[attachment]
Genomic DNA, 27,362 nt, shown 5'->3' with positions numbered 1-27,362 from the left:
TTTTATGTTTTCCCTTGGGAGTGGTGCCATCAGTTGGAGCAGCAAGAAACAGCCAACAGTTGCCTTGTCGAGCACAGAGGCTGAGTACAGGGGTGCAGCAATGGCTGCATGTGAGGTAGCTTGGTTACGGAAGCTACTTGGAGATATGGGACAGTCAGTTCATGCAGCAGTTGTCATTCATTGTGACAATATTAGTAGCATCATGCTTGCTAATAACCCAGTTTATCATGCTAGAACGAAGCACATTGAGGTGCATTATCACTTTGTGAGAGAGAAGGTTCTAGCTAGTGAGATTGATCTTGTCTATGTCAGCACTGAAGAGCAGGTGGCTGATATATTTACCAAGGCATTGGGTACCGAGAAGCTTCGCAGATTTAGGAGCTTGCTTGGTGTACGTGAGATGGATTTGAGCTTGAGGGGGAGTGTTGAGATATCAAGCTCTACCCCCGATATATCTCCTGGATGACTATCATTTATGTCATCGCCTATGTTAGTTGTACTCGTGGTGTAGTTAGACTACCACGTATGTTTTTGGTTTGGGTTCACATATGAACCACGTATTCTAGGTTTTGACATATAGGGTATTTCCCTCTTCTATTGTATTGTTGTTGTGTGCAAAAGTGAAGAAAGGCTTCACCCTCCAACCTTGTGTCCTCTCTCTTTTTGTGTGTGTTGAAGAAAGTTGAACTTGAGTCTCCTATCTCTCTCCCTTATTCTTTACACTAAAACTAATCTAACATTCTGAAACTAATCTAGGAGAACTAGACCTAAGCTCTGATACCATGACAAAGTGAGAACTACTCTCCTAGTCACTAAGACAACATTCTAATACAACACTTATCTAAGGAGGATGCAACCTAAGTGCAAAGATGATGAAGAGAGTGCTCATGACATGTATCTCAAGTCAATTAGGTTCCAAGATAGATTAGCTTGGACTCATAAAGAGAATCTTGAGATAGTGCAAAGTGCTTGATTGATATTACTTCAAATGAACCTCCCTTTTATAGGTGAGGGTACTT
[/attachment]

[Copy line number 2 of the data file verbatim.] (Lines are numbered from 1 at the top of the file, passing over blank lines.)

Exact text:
TTTTATGTTTTCCCTTGGGAGTGGTGCCATCAGTTGGAGCAGCAAGAAACAGCCAACAGTTGCCTTGTCGAGCACAGAGGCTGAGTACAGGGGTGCAGCAATGGCTGCATGTGAGGTAGCTTGGTTACGGAAGCTACTTGGAGATATGGGACAGTCAGTTCATGCAGCAGTTGTCATTCATTGTGACAATATTAGTAGCATCATGCTTGCTAATAACCCAGTTTATCATGCTAGAACGAAGCACATTGAGGTGCATTATCACTTTGTGAGAGAGAAGGTTCTAGCTAGTGAGATTGATCTTGTCTATGTCAGCACTGAAGAGCAGGTGGCTGATATATTTACCAAGGCATTGGGTACCGAGAAGCTTCGCAGATTTAGGAGCTTGCTTGGTGTACGTGAGATGGATTTGAGCTTGAGGGGGAGTGTTGAGATATCAAGCTCTACCCCCGATATATCTCCTGGATGACTATCATTTATGTCATCGCCTATGTTAGTTGTACTCGTGGTGTAGTTAGACTACCACGTATGTTTTTGGTTTGGGTTCACATATGAACCACGTATTCTAGGTTTTGACATATAGGGTATTTCCCTCTTCTATTGTATTGTTGTTGTGTGCAAAAGTGAAGAAAGGCTTCACCCTCCAACCTTGTGTCCTCTCTCTTTTTGTGTGTGTTGAAGAAAGTTGAACTTGAGTCTCCTATCTCTCTCCCTTATTCTTTACACTAAAACTAATCTAACATTCTGAAACTAATCTAGGAGAACTAGACCTAAGCTCTGATACCATGACAAAGTGAGAACTACTCTCCTAGTCACTAAGACAACATTCTAATACAACACTTATCTAAGGAGGATGCAACCTAAGTGCAAAGATGATGAAGAGAGTGCTCATGACATGTATCTCAAGTCAATTAGGTTCCAAGATAGATTAGCTTGGACTCATAAAGAGAATCTTGAGATAGTGCAAAGTGCTTGATTGATATTACTTCAAATGAACCTCCCTTTTATAGGTGAGGGTACTT